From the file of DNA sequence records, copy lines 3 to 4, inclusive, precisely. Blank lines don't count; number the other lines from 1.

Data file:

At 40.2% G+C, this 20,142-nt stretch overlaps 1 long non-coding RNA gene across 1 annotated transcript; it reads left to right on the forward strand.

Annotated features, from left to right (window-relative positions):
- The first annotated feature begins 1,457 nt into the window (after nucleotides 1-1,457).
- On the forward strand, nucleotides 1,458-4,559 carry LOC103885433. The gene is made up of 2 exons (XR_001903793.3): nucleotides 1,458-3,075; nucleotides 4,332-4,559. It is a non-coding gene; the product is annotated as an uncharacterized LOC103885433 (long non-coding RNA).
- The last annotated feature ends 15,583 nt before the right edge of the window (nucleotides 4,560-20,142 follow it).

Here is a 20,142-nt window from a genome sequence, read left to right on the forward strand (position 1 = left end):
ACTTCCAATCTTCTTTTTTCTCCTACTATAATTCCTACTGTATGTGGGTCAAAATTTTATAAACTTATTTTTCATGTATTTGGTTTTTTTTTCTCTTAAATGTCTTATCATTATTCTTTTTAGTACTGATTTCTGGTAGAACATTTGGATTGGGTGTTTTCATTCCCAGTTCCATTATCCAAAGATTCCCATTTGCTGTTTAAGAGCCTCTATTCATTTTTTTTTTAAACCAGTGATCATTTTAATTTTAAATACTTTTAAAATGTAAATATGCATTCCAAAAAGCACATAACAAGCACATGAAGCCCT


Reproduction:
- The first annotated feature begins 1,457 nt into the window (after nucleotides 1-1,457).
- On the forward strand, nucleotides 1,458-4,559 carry LOC103885433. The gene is made up of 2 exons (XR_001903793.3): nucleotides 1,458-3,075; nucleotides 4,332-4,559. It is a non-coding gene; the product is annotated as an uncharacterized LOC103885433 (long non-coding RNA).